for a couple hours Soak casings in vinegar and stuff. Pierce liberally wipe with vinegar.
16 hours at 90 F, 90% humidity
28 hours at 105 F, 85% humidity
6 hours at 110 F, 85% humidity
5 lbs. pork butt
5 lbs. Vension/elk or moose
5 tbsp. salt 1 tbsp. ground white pepper
2 tbsp. rubbed sage 1 tsp ginger
1 tbsp. nutmeg 1 tbsp. thyme
1 pint ice water 1 tbsp. ground hot red pepper (optional)
You can make an excellent breakfast sausage using 100% pork butts or 50% pork butts and 50% pork
All the pork used to make the sausage must be chilled from 32-35ºF F. without fail. Be sure that all the meat
is free of blood clots, sinews, bone, skin, glands, etc.Grind all the meat through a 3/16” grinder plate and
place in mixer.Add all the ingredients and mix well until all the spices are evenly distributed. Pork sausage
may be stuffed into 28-30 mm hog casings or 22-24 mm lamb casings. Pork sausage also may be stuffed
into a cloth bag or a 3 1/2 by 24” fibrous casing. It is very important that pork sausage not be allowed to
remain at room temperature any longer than necessary. Place in cooler as soon as possible. Pork sausage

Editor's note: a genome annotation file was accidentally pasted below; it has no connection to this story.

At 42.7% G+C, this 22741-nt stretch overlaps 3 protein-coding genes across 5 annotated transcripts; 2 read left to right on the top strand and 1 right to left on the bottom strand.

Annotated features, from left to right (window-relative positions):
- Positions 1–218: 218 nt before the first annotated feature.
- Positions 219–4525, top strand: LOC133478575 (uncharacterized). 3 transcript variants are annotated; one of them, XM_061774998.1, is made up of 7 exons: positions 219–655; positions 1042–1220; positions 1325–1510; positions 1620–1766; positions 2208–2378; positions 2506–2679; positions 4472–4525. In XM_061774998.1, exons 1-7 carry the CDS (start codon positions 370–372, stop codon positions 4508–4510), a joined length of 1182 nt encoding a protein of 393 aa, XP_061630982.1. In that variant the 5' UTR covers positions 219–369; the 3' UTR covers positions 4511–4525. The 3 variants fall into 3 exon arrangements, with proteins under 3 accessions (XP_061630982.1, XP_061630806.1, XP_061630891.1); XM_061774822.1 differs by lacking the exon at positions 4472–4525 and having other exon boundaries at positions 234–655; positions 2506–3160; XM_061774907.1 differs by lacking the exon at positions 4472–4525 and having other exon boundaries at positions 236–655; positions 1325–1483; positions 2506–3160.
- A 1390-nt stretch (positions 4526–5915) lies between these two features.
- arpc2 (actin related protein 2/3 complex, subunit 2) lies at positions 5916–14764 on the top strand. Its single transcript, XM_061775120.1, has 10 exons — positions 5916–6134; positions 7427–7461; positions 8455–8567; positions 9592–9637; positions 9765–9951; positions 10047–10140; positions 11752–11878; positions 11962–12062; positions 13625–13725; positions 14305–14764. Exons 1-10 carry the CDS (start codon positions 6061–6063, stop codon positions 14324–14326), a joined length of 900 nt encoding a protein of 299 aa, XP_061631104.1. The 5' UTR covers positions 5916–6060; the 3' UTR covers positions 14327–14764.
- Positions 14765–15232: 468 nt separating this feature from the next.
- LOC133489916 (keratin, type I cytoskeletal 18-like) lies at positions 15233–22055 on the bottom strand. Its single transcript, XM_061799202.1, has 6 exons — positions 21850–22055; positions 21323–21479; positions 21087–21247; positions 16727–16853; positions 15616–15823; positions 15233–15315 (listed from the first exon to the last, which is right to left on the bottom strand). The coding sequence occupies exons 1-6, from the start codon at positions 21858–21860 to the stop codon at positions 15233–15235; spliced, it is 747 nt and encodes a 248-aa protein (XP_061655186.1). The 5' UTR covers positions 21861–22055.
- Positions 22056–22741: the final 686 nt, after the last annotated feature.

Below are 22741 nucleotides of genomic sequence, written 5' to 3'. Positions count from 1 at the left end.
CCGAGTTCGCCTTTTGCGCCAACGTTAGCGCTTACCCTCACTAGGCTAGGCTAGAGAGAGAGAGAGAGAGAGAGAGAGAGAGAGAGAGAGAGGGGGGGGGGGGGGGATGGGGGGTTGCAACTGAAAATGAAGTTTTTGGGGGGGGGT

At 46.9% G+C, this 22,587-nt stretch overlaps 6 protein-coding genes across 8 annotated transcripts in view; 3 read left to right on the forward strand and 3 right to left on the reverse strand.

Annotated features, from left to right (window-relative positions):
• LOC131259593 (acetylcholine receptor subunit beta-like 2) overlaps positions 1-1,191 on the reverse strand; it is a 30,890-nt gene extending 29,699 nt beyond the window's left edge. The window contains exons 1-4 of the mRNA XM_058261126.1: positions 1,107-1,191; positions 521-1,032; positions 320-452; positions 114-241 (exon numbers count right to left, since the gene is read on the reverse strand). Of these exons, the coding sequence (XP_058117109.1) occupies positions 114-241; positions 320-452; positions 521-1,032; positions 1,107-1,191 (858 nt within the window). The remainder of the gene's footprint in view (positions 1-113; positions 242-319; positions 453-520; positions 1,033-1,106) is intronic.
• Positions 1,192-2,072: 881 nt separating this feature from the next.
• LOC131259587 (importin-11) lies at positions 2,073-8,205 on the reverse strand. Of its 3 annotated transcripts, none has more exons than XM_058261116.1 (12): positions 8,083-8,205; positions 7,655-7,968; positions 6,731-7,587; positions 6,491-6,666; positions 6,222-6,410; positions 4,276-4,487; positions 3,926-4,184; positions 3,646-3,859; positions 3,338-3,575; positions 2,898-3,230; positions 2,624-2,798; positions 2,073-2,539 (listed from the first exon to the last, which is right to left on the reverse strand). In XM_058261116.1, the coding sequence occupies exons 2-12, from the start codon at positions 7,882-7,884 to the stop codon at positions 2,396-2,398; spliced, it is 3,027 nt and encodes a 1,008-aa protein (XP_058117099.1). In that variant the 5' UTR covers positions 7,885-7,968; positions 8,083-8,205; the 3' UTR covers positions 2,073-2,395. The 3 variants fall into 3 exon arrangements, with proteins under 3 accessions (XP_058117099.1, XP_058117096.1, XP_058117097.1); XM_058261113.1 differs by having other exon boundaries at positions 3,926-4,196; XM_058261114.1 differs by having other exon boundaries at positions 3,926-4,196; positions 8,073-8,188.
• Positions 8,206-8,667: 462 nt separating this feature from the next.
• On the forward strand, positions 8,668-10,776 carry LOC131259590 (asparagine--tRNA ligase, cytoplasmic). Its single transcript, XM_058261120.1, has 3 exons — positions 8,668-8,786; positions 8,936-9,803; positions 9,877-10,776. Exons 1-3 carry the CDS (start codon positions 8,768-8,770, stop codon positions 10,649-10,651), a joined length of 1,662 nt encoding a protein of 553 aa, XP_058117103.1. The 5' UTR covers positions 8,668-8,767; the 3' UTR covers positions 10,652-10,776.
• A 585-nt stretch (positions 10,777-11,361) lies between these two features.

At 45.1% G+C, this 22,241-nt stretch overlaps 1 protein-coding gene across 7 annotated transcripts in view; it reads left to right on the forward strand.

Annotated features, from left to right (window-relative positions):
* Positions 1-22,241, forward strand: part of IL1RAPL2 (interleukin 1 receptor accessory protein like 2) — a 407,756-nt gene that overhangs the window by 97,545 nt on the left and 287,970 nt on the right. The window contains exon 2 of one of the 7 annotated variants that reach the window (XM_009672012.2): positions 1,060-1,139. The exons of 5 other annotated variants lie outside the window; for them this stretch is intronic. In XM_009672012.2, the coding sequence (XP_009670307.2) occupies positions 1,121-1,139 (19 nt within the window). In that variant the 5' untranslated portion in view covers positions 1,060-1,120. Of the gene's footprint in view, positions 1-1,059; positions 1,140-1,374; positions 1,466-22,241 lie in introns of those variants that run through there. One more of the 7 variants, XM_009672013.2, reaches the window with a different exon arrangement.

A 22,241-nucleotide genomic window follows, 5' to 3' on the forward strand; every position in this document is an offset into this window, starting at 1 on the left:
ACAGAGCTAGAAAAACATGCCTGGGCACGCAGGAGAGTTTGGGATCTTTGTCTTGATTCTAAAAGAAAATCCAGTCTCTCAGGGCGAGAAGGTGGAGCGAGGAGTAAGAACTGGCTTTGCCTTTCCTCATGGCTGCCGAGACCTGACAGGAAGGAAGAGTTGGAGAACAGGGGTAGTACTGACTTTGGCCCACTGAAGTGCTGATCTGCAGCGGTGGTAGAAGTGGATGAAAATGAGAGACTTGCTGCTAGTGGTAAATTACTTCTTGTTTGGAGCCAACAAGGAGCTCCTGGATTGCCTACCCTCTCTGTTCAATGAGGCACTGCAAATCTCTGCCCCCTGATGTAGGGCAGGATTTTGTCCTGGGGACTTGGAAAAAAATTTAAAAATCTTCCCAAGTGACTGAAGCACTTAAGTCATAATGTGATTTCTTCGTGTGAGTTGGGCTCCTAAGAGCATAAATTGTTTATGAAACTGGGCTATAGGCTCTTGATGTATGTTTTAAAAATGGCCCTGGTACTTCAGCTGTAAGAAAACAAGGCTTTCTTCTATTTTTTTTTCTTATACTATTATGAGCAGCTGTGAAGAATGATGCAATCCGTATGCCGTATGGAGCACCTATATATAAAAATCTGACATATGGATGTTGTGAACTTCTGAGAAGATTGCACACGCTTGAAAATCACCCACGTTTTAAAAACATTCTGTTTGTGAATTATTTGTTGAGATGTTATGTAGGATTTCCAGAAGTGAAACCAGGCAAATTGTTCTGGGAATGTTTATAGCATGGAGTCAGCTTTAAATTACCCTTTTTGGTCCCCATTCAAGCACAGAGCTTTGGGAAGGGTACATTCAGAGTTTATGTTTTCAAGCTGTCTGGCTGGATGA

should be allowed to chill and dry in 28-32ºF cooler.
2.5 pounds lean ground pork,
2.5 pounds venison
4 teaspoons sugar
1 tablespoon ground coriander 1 tablespoon sage
1 teaspoon paprika 1 teaspoon cayenne pepper
2teaspoons dried rosemary 1 tablespoon dry mustard
1 teaspoon pepper 1 teaspoon nutmeg
5 teaspoons salt
Mix all spices together and work into meat. Stuff meat mixture into hog casings and form links. Makes 20
5 lbs. fat pork butts
5 lbs venison
2 tsp. ground white pepper 1 tsp. ground ginger
1 tsp. sage 1 tsp. mace
3 ozs. salt (about 6 tbsp.) 6 ozs. bread crumbs
Meat is chilled to 32-34 degrees F. and ground through 1/4” grinding plate.All ingredients are mixed very
well with about 2 cups of water.When possible, add cooled pork stock in place of water. Meat is then
stuffed into 32-35mm hog casings and whatever sausage not used up is frozen. English bangers are a very
tasty sausage served at breakfast time,much the same as American pork sausage.The above formula may
be used to make all beef breakfast sausage. Use any kind of beef or trimmings, 70% lean and 30% fat.
All Beef Kosher Frankfurters